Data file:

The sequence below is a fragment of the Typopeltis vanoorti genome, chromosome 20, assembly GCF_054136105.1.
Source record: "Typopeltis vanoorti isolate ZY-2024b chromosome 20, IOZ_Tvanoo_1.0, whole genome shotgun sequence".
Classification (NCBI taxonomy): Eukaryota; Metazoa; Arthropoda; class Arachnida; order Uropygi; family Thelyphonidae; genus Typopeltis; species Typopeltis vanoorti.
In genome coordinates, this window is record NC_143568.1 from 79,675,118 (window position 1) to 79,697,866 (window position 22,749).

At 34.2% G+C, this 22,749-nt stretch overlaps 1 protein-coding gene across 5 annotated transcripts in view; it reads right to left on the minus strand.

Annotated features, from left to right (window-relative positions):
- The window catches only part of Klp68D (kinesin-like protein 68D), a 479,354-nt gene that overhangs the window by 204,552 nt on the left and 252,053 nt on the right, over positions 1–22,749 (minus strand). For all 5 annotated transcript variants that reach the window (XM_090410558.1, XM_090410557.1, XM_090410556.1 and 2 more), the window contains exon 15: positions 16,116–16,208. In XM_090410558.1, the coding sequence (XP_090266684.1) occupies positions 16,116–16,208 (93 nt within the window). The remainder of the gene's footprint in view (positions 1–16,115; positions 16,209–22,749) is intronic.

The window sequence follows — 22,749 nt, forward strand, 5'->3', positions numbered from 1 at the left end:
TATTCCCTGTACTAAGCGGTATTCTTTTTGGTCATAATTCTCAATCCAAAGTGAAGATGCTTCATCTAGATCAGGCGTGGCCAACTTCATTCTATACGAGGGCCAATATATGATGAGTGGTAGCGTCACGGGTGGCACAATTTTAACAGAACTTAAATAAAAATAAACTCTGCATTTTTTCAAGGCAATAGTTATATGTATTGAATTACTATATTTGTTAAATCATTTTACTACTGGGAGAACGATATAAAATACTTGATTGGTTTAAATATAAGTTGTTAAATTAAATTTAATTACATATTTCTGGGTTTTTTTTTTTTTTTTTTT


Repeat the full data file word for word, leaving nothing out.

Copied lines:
The sequence below is a fragment of the Typopeltis vanoorti genome, chromosome 20, assembly GCF_054136105.1.
Source record: "Typopeltis vanoorti isolate ZY-2024b chromosome 20, IOZ_Tvanoo_1.0, whole genome shotgun sequence".
Classification (NCBI taxonomy): Eukaryota; Metazoa; Arthropoda; class Arachnida; order Uropygi; family Thelyphonidae; genus Typopeltis; species Typopeltis vanoorti.
In genome coordinates, this window is record NC_143568.1 from 79,675,118 (window position 1) to 79,697,866 (window position 22,749).

At 34.2% G+C, this 22,749-nt stretch overlaps 1 protein-coding gene across 5 annotated transcripts in view; it reads right to left on the minus strand.

Annotated features, from left to right (window-relative positions):
- The window catches only part of Klp68D (kinesin-like protein 68D), a 479,354-nt gene that overhangs the window by 204,552 nt on the left and 252,053 nt on the right, over positions 1–22,749 (minus strand). For all 5 annotated transcript variants that reach the window (XM_090410558.1, XM_090410557.1, XM_090410556.1 and 2 more), the window contains exon 15: positions 16,116–16,208. In XM_090410558.1, the coding sequence (XP_090266684.1) occupies positions 16,116–16,208 (93 nt within the window). The remainder of the gene's footprint in view (positions 1–16,115; positions 16,209–22,749) is intronic.

The window sequence follows — 22,749 nt, forward strand, 5'->3', positions numbered from 1 at the left end:
TATTCCCTGTACTAAGCGGTATTCTTTTTGGTCATAATTCTCAATCCAAAGTGAAGATGCTTCATCTAGATCAGGCGTGGCCAACTTCATTCTATACGAGGGCCAATATATGATGAGTGGTAGCGTCACGGGTGGCACAATTTTAACAGAACTTAAATAAAAATAAACTCTGCATTTTTTCAAGGCAATAGTTATATGTATTGAATTACTATATTTGTTAAATCATTTTACTACTGGGAGAACGATATAAAATACTTGATTGGTTTAAATATAAGTTGTTAAATTAAATTTAATTACATATTTCTGGGTTTTTTTTTTTTTTTTTTT